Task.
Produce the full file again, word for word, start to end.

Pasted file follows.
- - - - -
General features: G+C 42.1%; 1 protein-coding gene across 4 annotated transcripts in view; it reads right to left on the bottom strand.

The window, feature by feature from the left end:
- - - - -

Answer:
General features: G+C 42.1%; 1 protein-coding gene across 4 annotated transcripts in view; it reads right to left on the bottom strand.

The window, feature by feature from the left end: